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Nanoscale photonics switch could enable 10-100 Terabit/s data transfer

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By eeNews Europe


Three years ago several groups of researchers simultaneously discovered an important effect: they found out that silicon nanoparticles are exhibit strong resonances in the visible spectrum – the so-called magnetic dipole resonances. This type of resonance is characterized by strong localization of light waves on subwavelength scales, inside the nanoparticles. This effect turned out to be interesting to researches, but, according to Maxim Shcherbakov, the first author of the article describing the device published in Nano Letters, nobody thought that this discovery could create a basis for development of a compact and very rapid photonic switch.

Nanoparticles were fabricated in the Australian National University by e-beam lithography followed by plasma-phase etching. It was done by Alexander Shorokhov, who served an internship in the University as a part of Presidential scholarship for studying abroad. The samples were brought to Moscow, and all the experimental work was carried out at the Faculty of Physics of Lomonosov Moscow State University, in the Laboratory of Nanophotonics and Metamaterials.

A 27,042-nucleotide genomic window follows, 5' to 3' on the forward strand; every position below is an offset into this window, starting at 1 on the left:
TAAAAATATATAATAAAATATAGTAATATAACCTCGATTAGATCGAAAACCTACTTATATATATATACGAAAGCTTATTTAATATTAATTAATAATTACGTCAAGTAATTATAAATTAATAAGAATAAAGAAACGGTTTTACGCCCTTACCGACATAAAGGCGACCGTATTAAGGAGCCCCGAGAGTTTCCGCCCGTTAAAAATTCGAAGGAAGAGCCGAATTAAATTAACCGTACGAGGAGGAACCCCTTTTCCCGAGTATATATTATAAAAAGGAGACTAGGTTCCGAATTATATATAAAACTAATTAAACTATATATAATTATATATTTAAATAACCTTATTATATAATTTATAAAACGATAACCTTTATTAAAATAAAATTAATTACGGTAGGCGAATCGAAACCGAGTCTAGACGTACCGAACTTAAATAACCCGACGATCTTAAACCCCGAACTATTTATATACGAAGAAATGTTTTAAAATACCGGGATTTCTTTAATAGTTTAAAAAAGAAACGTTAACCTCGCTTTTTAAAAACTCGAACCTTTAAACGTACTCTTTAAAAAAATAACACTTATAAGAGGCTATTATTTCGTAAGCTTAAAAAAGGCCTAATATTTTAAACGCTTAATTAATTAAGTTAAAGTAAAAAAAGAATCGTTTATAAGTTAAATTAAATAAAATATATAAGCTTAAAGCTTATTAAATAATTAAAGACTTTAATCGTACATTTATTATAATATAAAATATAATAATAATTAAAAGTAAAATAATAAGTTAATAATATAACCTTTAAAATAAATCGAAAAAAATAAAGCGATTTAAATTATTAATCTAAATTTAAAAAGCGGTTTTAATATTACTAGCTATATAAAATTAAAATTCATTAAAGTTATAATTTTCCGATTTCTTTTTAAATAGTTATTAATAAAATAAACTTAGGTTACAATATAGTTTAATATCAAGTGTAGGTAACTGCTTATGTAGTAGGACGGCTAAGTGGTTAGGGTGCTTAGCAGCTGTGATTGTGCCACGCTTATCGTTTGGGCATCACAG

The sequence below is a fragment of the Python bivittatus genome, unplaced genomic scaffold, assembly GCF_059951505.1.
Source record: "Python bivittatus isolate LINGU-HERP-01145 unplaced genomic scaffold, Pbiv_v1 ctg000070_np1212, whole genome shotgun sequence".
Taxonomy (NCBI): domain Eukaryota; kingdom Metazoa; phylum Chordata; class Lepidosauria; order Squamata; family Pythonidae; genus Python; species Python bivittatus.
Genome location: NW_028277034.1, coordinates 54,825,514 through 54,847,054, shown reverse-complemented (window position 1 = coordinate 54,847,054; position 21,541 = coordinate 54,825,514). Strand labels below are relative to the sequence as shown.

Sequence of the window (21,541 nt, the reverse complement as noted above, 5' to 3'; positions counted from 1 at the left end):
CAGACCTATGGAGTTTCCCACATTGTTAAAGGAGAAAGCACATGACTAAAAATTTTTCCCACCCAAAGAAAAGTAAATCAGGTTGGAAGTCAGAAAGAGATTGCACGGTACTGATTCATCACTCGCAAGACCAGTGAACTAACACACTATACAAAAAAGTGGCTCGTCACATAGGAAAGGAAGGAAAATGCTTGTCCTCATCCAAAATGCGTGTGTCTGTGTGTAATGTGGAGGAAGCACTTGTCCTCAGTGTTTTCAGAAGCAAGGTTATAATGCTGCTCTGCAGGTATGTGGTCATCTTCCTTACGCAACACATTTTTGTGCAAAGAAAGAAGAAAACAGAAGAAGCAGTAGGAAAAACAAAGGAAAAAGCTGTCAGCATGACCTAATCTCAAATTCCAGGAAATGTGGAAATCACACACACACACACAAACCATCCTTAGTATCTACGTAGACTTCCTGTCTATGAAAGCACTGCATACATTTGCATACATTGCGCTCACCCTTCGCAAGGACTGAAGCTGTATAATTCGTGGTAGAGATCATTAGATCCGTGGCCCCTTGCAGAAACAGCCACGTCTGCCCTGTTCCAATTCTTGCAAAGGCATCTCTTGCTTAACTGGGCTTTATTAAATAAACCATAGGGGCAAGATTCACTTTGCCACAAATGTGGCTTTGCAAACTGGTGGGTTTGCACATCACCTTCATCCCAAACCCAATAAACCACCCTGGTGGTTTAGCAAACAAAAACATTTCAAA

"In our experimental research, with my colleague Polina Vabishchevich from the Faculty, we used a set of nonlinear optics methods that address femtosecond light-matter," explains Maxim Shcherbakov. "We used our femtosecond laser complex acquired as part of the MSU development program".

Eventually, researches developed a "device" — a disc 250 nm in diameter that is capable of switching optical pulses at femtosecond rates (femtosecond is a one millionth of one billionth of a second). Switching speeds that fast will enable data transmission and processing devices that will work at tens and hundreds terabits per second. At this speed downloading thousands of HD-movies would take less than a second.


The operation of the all-optical switch created by MSU researchers is based on the interaction between two femtosecond pulses. The interaction becomes possible due to the magnetic resonance of the silicon nanostructures. If the pulses arrive at the nanostructure simultaneously, one of them interacts with the other and dampers it due to the effect of two-photon absorption. If there is a 100-fs delay between the two pulses, the interaction does not occur, and the second pulse goes through the nanostructure without changing.

"We were able to develop a structure where the undesirable free-carrier effects are suppressed," says Maxim Shcherbakov. "Free carriers (electrons and electron holes) place serious restrictions on the speed of signal conversion in the traditional integrated photonics. Our work represents an important step towards novel and efficient active photonic devices — transistors, logic units, and others. Features of the technology implemented in our work will allow its use in silicon photonics. In the nearest future, we are going to test such nanoparticles in integrated circuits".

"Device" is a disc 250 nm in diameter that is capable of switching optical pulses at femtosecond rates (femtosecond is a one millionth of one billionth of a second). Image courtesy of Maxim Scherbakov et al.

www.msu.ru

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